Just down the road was the less sparkling but always entertaining Shindig. Larry Gordy, still a part of the Shreveport music scene, was bass player for the long-time Shindig house band The Rogue Show from 1966-1969. That well-remembered ensemble was primarily made up of Gordy on bass, the late Dino Zimmerman on guitar, Ellis Starkey on drums, and David Rowe on keyboards. Zimmerman later made a name for himself in Nashville playing for such illustrious names as K.T. Oslin and doing studio work for Alabama and more.

Long Branch Saloon ad (Spotlight, October 1969)

“There was always the unexpected to be expected at the Shindig,” Gordy says. “Once this real unassuming gentleman walked in and walked up to the bandstand and asked if he could sing a song. One of the guys in our band happened to recognize him as RCA recording artist Jimmy Elledge, who at the time, had a big hit on the radio of Willie Nelson’s classic composition, “Funny How Times Slips Away”. He got on stage and sang that hit with us and the crowd went wild. Another night, I recall the reputed New Orleans Mafioso Carlos Marcello came in with a small entourage. I watched him and I’ll never forget that he never touched the money, ever. His entourage took care of everything. That always stuck with me.”

Another still vital music luminary who has vivid memories of the Strip in its halcyon days through a familial connection is former singer, now entrepreneur, Jerry Hawkins. Jerry Hawkins managed the Shreveport American Federation of Musicians for 13 years and is the brother of the late famed recording star Dale Hawkins, remembered for his classic radio smash “Suzy Q”. “Before ‘Suzy Q’ hit big,” Jerry Hawkins recalled, “Dale played out on the Strip some at places like the It’ll Do Club. That was even as far back as when Merle Kimmerly had Kim’s, even before he opened Sak’s Whisk a Go Go.”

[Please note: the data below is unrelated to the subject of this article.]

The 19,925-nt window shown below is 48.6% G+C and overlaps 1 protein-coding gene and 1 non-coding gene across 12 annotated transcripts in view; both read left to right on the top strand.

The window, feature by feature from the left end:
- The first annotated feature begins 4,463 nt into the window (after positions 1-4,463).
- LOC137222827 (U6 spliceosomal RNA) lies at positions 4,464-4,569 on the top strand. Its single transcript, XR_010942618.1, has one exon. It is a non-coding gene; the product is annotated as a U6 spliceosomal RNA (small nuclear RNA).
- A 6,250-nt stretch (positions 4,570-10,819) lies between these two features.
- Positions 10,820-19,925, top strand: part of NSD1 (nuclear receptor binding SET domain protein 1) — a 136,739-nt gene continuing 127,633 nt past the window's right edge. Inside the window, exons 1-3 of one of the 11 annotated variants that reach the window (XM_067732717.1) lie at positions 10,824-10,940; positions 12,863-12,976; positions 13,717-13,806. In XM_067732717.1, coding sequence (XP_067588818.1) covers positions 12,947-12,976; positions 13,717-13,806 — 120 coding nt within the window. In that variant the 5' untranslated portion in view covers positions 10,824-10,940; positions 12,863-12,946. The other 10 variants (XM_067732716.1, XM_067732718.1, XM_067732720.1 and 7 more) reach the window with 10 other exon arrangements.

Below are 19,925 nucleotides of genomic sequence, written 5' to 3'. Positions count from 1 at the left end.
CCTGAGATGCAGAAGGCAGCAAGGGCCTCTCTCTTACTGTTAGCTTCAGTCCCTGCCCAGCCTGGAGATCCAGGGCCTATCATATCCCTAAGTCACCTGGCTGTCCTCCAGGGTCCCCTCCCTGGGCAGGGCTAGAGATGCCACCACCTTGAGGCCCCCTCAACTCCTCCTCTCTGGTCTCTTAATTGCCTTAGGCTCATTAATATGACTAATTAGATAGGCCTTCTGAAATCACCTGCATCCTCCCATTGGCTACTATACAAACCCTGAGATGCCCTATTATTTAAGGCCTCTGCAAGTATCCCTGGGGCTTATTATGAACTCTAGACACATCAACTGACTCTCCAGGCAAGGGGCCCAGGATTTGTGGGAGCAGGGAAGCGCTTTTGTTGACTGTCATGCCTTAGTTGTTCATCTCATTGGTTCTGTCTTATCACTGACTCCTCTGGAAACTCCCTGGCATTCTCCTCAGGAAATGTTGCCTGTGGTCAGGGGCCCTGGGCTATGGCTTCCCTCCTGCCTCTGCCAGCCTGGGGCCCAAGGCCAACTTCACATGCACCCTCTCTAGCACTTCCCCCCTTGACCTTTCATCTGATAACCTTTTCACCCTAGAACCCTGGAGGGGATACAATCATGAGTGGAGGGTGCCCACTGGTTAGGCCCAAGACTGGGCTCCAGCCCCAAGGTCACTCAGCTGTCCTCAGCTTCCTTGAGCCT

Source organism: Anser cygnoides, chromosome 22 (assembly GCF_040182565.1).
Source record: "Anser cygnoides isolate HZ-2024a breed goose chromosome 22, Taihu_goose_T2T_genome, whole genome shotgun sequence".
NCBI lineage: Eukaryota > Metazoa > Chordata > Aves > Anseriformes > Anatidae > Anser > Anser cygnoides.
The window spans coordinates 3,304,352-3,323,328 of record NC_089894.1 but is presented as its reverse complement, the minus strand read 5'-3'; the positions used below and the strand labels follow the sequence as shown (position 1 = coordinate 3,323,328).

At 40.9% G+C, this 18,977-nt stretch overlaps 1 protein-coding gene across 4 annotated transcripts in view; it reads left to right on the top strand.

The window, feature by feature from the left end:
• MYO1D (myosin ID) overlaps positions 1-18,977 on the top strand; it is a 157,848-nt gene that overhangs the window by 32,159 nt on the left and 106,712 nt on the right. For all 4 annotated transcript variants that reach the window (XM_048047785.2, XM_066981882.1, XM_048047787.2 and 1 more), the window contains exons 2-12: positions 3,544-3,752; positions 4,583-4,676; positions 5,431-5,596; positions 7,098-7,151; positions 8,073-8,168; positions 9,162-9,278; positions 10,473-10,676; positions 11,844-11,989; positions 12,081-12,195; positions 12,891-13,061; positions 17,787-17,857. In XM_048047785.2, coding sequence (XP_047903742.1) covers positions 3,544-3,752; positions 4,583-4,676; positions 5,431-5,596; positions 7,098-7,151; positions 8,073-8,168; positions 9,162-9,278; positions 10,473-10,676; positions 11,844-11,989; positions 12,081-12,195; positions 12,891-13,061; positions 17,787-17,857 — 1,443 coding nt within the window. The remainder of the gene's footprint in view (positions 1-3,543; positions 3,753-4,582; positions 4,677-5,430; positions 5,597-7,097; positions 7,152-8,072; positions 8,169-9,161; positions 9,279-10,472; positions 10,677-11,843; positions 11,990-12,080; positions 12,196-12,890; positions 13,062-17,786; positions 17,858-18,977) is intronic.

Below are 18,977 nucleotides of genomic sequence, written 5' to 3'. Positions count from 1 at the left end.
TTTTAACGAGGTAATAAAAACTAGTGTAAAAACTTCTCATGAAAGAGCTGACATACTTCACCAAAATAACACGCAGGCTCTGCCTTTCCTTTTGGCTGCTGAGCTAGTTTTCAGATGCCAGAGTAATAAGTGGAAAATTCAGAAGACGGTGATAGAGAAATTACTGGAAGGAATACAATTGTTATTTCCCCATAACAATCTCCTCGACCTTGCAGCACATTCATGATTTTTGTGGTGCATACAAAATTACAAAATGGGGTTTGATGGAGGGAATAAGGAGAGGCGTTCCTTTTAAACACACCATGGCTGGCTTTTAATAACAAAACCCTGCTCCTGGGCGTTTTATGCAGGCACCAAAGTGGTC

The Town and Country Motor Hotel and Restaurant, once owned by Marcello’s Shreveport attorney Mike Maroun, was a hotbed of activity with three dining rooms, “intimate cocktail lounge”, continental dancing facilities and top notch musical entertainment. Even as far back as the 60s, locally renowned band leader/keyboardist Bill Bush and his combo were drawing crowds to the Town and Country. Bush just recently passed away but he had remained a popular staple of Shreveport music stages.

Town And Country Motel ad (Spotlight, September 1969)

Among the other late, lamented clubs that have gone on to that great Vegas in the sky that must be mentioned are Kim’s, Blues Lounge, The Black Knight Lounge, The Long Branch Saloon, Studio Steak House and the more upscale supper clubs like the Revana, with the legendary “The Fabulous Helene”—one of the most striking and beautiful singers to grace the Strip at any time in its history.

Though all the venues in this article have faded into the history books, for those patrons who were able to be regular or in-frequent habitués of them, they will certainly never be forgotten. Though it may never have rivaled Las Vegas, The Bossier Strip was a few miles of magic to those who knew and loved it.

Note: This article could not have been done without the generous assistance of staff at the Bossier Parish Library Historical Center: Laurie Dyche, Pam Carlisle, Marisa Richardson, Ann Middleton and Amy Robertson